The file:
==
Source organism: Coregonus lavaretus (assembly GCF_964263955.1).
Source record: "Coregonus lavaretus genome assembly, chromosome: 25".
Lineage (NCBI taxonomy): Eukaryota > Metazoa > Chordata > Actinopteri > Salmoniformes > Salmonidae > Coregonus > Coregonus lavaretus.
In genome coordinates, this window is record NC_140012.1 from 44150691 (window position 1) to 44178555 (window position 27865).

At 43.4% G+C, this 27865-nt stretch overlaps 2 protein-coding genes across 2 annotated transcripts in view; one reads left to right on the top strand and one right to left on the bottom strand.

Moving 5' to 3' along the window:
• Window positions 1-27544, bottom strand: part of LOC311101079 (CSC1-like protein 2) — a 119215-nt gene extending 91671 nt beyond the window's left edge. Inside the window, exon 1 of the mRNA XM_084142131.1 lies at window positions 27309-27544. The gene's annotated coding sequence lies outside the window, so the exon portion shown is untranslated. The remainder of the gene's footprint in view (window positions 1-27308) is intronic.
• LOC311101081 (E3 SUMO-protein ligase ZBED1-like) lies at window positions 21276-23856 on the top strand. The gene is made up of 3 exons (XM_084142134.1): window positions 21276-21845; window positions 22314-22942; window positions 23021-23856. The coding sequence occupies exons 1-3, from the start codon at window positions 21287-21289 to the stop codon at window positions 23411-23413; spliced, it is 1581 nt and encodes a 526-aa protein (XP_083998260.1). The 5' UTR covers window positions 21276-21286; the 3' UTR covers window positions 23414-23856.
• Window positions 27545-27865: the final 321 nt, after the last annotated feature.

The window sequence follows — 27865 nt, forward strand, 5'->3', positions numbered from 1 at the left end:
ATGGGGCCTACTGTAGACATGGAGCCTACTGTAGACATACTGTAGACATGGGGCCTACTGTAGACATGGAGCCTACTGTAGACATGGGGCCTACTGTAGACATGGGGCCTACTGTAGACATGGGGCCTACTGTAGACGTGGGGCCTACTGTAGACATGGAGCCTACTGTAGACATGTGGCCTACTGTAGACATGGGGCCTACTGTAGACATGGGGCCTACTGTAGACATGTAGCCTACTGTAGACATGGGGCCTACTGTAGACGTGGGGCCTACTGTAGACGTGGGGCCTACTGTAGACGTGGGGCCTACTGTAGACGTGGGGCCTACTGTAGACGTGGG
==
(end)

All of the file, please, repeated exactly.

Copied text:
Source organism: Coregonus lavaretus (assembly GCF_964263955.1).
Source record: "Coregonus lavaretus genome assembly, chromosome: 25".
Lineage (NCBI taxonomy): Eukaryota > Metazoa > Chordata > Actinopteri > Salmoniformes > Salmonidae > Coregonus > Coregonus lavaretus.
In genome coordinates, this window is record NC_140012.1 from 44150691 (window position 1) to 44178555 (window position 27865).

At 43.4% G+C, this 27865-nt stretch overlaps 2 protein-coding genes across 2 annotated transcripts in view; one reads left to right on the top strand and one right to left on the bottom strand.

Moving 5' to 3' along the window:
• Window positions 1-27544, bottom strand: part of LOC311101079 (CSC1-like protein 2) — a 119215-nt gene extending 91671 nt beyond the window's left edge. Inside the window, exon 1 of the mRNA XM_084142131.1 lies at window positions 27309-27544. The gene's annotated coding sequence lies outside the window, so the exon portion shown is untranslated. The remainder of the gene's footprint in view (window positions 1-27308) is intronic.
• LOC311101081 (E3 SUMO-protein ligase ZBED1-like) lies at window positions 21276-23856 on the top strand. The gene is made up of 3 exons (XM_084142134.1): window positions 21276-21845; window positions 22314-22942; window positions 23021-23856. The coding sequence occupies exons 1-3, from the start codon at window positions 21287-21289 to the stop codon at window positions 23411-23413; spliced, it is 1581 nt and encodes a 526-aa protein (XP_083998260.1). The 5' UTR covers window positions 21276-21286; the 3' UTR covers window positions 23414-23856.
• Window positions 27545-27865: the final 321 nt, after the last annotated feature.

The window sequence follows — 27865 nt, forward strand, 5'->3', positions numbered from 1 at the left end:
ATGGGGCCTACTGTAGACATGGAGCCTACTGTAGACATACTGTAGACATGGGGCCTACTGTAGACATGGAGCCTACTGTAGACATGGGGCCTACTGTAGACATGGGGCCTACTGTAGACATGGGGCCTACTGTAGACGTGGGGCCTACTGTAGACATGGAGCCTACTGTAGACATGTGGCCTACTGTAGACATGGGGCCTACTGTAGACATGGGGCCTACTGTAGACATGTAGCCTACTGTAGACATGGGGCCTACTGTAGACGTGGGGCCTACTGTAGACGTGGGGCCTACTGTAGACGTGGGGCCTACTGTAGACGTGGGGCCTACTGTAGACGTGGG